Yes, MVP-type quarterbacks still in their primes don’t become available often, but is Jackson’s prime shorter than other QBs?

Remember, he’s “available” by a team without a high first-round pick for a reason.


-Enough Already In Place?  

Again, compensation for Jackson will be a contract that could be hovering around a full amount of guarantees, potentially north of $150 million, plus those two first-round picks.

Debating whether or not Jim Irsay would put up that money in escrow is something that must be discussed, especially given the Owner’s staunch conviction on past precedent among the league’s ownership.

If Irsay is willing to do that though, you are still trading away your next two first-round picks. And with one of those in 2024, that takes you out of Round 1 of a draft with potential franchise-changing talents in Caleb Williams, Drake Maye and Marvin Harrison Jr.

That limits the type of team you can build around Jackson, which will be needing to rely more on early hits from rookies, given the Colts hypothetical seriously tightened cap situation, given what you’re playing that quarterback.

Most teams view the time to build around a QB while that player is still on a manageable rookie contract, but that wouldn’t be the case upon acquiring Jackson.

And if Jackson’s recent injury questions arise again, or his playing style starts to dip at all, it would be difficult for the Colts to pivot in a different direction at quarterback.

Would the arrival of Jackson push the Colts into the playoffs in 2023?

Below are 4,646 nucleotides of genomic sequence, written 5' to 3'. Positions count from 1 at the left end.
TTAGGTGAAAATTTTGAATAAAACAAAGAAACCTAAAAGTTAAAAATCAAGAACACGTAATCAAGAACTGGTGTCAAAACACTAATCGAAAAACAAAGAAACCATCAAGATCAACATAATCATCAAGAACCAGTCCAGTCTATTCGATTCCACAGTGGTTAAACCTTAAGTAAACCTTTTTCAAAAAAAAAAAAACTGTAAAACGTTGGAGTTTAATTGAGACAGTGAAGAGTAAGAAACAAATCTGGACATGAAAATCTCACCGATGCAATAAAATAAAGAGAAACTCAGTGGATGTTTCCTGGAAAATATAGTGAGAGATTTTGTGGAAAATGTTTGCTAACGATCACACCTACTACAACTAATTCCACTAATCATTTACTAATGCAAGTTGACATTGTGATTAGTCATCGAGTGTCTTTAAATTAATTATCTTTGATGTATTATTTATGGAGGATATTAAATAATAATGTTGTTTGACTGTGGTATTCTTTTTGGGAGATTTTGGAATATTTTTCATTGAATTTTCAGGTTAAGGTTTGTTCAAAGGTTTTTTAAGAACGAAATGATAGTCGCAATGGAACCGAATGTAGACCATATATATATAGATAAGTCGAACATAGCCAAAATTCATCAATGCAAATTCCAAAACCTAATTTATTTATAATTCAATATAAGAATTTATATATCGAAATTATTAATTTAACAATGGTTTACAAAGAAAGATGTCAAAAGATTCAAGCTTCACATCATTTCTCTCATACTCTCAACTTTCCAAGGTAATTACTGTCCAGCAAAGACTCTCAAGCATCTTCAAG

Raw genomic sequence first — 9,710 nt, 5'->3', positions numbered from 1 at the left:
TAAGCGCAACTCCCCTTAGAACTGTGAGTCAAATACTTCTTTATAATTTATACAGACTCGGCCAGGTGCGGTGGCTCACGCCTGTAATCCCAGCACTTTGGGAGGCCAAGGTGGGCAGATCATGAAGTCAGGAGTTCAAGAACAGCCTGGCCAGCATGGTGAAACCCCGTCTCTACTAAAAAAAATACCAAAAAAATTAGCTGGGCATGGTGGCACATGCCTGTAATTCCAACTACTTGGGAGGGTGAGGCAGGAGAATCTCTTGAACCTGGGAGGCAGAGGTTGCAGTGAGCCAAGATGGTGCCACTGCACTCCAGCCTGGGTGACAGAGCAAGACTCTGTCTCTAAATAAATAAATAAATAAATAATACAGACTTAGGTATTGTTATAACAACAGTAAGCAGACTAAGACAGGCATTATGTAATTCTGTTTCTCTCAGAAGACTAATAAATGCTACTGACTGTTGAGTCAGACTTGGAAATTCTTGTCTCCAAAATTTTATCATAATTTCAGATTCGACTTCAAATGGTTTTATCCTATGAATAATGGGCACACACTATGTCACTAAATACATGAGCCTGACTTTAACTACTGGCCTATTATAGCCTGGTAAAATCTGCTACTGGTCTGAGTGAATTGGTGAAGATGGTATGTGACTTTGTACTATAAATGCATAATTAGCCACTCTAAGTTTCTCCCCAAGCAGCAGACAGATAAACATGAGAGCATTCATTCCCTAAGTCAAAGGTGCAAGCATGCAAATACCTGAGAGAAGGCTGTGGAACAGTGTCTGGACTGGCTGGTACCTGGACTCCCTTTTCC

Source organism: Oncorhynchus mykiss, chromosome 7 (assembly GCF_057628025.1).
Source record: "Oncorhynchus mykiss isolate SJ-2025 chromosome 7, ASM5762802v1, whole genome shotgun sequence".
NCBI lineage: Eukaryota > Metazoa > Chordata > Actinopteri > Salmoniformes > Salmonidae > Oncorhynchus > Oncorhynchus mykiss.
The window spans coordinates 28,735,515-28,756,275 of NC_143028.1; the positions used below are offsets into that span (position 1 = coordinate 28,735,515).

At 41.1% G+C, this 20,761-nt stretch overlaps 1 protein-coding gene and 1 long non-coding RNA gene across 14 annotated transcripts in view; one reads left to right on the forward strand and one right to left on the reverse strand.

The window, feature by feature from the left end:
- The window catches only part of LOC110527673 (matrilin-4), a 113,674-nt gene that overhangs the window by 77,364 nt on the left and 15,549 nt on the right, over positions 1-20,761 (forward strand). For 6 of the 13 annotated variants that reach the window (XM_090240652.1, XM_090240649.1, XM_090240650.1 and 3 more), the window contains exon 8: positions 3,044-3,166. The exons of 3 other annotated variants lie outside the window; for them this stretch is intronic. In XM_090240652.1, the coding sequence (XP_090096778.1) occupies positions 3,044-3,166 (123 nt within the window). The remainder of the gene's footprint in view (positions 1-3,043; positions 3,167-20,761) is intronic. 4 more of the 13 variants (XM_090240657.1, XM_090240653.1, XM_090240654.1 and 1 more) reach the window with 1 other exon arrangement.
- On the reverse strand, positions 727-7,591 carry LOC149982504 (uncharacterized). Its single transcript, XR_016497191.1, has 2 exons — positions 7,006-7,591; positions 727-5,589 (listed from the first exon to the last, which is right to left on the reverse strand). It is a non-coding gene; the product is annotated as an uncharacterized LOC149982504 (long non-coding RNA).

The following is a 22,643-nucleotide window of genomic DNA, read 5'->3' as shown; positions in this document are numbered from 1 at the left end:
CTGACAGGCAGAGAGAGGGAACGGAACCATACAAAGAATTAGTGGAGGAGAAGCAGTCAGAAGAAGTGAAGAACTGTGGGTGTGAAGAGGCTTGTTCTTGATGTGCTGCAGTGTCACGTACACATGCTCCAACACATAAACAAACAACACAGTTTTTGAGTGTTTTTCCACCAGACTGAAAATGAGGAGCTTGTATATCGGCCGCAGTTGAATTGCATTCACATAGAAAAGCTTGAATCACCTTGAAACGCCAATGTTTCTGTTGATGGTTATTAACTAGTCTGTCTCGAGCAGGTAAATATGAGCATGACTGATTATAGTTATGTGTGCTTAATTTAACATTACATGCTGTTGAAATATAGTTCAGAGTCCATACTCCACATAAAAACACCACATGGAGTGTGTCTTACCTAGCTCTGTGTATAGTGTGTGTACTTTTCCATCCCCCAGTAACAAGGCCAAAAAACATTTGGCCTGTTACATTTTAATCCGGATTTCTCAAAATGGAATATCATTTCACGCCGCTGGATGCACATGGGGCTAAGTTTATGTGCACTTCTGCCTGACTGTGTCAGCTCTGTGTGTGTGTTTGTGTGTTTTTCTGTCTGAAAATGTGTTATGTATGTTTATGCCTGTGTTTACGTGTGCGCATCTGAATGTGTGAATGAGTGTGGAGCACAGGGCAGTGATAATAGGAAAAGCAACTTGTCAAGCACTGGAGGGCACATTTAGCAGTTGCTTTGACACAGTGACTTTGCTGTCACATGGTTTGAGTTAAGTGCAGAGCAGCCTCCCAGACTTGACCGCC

In a loaded-AFC, that’s no guarantee.

And team results like that would need to be there, especially when you factor in the contract length for him and the potential for a closing window as Jackson gets closer to the age of 30.


Bowen’s Thoughts

For me, the cons outweigh the pros when it comes to making a trade for Jackson.

Yes, there’s certainly risk in any quarterback move, whether that is this potential trade, or in drafting someone.

But the ramifications of this move would be really difficult to pivot from, with so much having to be thrown into the middle of the table.

Jackson on the Colts would unquestionably heighten the attention around this football team, and provide some energy for the fan base.

However, I don’t view the Colts as a definite contender in 2023 with Jackson under center, and would have some questions about how much longer they’d be getting that MVP-type of play.

Not only has Jackson’s availability gone down in recent years, his accuracy and efficiency have started to dip as the years have moved along

There’s no debating Jackson is a wonderful talent, and still young.

His skills, when healthy and on display, would ignite a fan base starving for something to energize them.

But the where/when his recent injuries have been, plus the price tag it would take to get a player the Ravens have yet to lock-up long-term, is too alarming for me to sign off on such a deal.

The best path, to me, for this team to try and achieve Jim Irsay’s lofty goal of multiple Super Bowls in a decade is still by drafting that answer at quarterback.